10 Ciders to Pair with Thanksgiving Dinner
Wine is good, but cider is the unsung hero of the holiday table.
By Mike Pomranz
When choosing a beverage to pair with our holiday meals, wine beats cider by a wide margin. Generations of unexceptional cider have led us down this unfortunate path: Until recently, most cider was made clear and fizzy to serve as a sweet alternative beer. But over the past decade, cider revivalists have brought cider back to its complex and often vinous roots: Cider, after all, is produced by fermenting a single fruit like wine, not brewing grains and hops like beer.
And truth be told, though many wines are perfect for pairing with turkey-centric meals—like a Pinot Noir with cranberry notes or a Riesling showing hints of quince—in a broad sense, sophisticated ciders are probably more likely to be a match across the board. Whereas the intense flavors a huge Cabernet Sauvignon can steamroll your turkey, apples and the broad range of notes they express as cider—from tart to tannic to even downright barnyard—are always a perfect rustic complement to the flavors of the season. (Not to mention that cider’s lower ABVs aren’t as likely to compound your food coma.)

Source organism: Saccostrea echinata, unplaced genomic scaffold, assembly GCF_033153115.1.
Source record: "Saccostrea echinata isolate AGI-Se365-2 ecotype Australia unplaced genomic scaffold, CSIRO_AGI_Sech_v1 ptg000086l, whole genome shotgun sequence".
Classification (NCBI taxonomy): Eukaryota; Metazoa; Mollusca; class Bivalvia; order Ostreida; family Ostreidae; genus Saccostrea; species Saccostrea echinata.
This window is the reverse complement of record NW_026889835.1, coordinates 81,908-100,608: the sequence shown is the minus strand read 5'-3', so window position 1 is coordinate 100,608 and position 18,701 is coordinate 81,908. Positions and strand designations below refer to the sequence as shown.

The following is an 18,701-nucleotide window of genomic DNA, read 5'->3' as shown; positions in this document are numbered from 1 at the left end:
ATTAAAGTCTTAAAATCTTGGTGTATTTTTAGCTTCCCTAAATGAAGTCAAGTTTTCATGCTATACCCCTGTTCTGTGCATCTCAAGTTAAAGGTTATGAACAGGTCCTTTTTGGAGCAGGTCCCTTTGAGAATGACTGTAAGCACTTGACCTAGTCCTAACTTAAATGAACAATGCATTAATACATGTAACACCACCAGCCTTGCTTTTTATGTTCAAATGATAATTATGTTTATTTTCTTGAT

Here are ten ciders I recommend for pairing with your holiday meals, covering a range of styles and flavors. I’ve selected offerings from cideries across the country, focusing on brands that are sold in multiple markets or can be purchased for delivery online to make them easier to get your hands on. While it doesn’t affect taste, these selections are primarily sold in large, wine-style bottles—presentation can make a difference when it comes to changing perceptions. Dress for the job you want, they say.
ANXO Cidre Blanc (Washington, D.C.)
As one of only two canned ciders on this list, you may have some explaining to do while serving Cidre Blanc, but not while drinking it: As the name implies, this cider is fermented with wine yeast, resulting in a drinkable, vinous cider that still offers complex flourishes of acidity and funk—a great rustic alternative to a bright white like Sauvignon Blanc.
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